Declaring that she was not a "witch" did not work for failed Delaware Senate candidate Christine O'Donnell, but a former aide to Vice President Dick Cheney on Sunday advised presumptive Republican presidential candidate Mitt Romney that his new slogan should be "I am not a bully."
Former Cheney counselor Mary Matalin told ABC's George Stephanopoulos that an incident where Romney was accused of assaulting a gay man in high school "didn't happen" -- even though the candidate does not dispute events depicted in a Washington Post report last week.
Matalin recommend that Romney defend himself with the following campaign ad: "I'm Mitt Romney. I'm running for president of these United States. I am not a bully. That's a politically motivated tactic to distract you and dismiss me. I'm not going to let that happen. I'm going to cross this country talking about my economic plan to get you working again and get the government working for you. I'm Mitt Romney and I approve this message."
The message is similar to an ad that tea party favorite Republican Christine O'Donnell created during her 2010 bid to become a senator from Deleware.
After HBO comedian Bill Maher released a 1990s video clip of O'Donnell admitting she "dabbled into witchcraft," her campaign responded with a high-mocked commercial where she declared, "I am not a witch."
On Sunday, former Christian Coalition Chairman Ralph Reed insisted that The Washington Post's story on Romney's prep school years proved how "desperate they are to tear this guy down."
"What ever you think of him politically, turning around Bain consulting, building Bain Capital -- one of the most respected private equity organizations in the nation -- turning around the 2002 Salt Lake Olympics, outstanding job as governor of Massachusetts -- this is the kind of man that you want your daughter to marry, this is the kind of guy that you would want to be a business partner with."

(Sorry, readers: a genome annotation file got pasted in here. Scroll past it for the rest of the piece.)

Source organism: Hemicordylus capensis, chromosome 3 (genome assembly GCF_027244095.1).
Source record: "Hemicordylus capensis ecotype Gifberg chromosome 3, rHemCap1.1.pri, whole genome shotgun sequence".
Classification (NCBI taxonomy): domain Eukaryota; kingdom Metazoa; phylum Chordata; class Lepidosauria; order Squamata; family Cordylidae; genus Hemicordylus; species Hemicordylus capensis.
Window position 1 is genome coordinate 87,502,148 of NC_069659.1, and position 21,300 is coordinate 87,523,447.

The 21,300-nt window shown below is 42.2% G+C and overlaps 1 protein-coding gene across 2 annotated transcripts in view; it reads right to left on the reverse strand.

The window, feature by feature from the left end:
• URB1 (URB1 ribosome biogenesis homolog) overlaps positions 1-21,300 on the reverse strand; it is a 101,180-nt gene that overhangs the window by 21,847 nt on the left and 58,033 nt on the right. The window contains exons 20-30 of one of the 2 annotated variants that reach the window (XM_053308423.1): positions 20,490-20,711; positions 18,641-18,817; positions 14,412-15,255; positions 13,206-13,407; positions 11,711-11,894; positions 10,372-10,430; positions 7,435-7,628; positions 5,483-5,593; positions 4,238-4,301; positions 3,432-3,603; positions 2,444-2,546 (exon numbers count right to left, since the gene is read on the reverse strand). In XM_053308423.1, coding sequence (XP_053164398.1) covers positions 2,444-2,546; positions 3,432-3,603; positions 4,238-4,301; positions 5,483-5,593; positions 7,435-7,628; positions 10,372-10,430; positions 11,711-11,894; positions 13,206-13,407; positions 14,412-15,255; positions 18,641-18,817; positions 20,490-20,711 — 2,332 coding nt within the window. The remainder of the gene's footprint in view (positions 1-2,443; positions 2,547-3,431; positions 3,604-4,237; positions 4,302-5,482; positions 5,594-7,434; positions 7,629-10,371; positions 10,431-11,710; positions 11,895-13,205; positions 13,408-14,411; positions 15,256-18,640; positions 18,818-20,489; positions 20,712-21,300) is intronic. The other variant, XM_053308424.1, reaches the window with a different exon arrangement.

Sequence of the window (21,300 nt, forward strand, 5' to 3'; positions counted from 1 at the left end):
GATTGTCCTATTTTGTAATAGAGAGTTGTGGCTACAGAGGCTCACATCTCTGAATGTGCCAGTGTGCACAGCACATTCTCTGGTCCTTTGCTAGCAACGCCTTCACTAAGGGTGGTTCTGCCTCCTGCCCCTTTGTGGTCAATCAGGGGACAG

"Here's my concern," Reed continued. "If this is what we're going to do to candidates, George, who's going to want to serve? Who's going to want to put their name on the ballot if they know people are going to be dumpster diving in your high school or prep school."
"I don't think that there's anything new with looking at candidates," Politico's Maggie Haberman pointed out. "I think there has been a complaint among Republicans privately -- Democrats talk about it more openly -- that Mitt Romney has not done much in terms of his own biography and defining himself. He's done it in bits and pieces. He does have a story to tell and if you're not telling it, someone else fills it in."
Current TV host Elliot Spitzer argued that the story of Romney bullying a gay classmate was not relevant because "no one thinks he's mean spirited or a bully."
"I don't think he's a nasty guy," Spitzer opined. "I like him. I don't mind saying that. I think he's a good, decent person with whom I disagree. He's not a bully, therefore this story is out of context."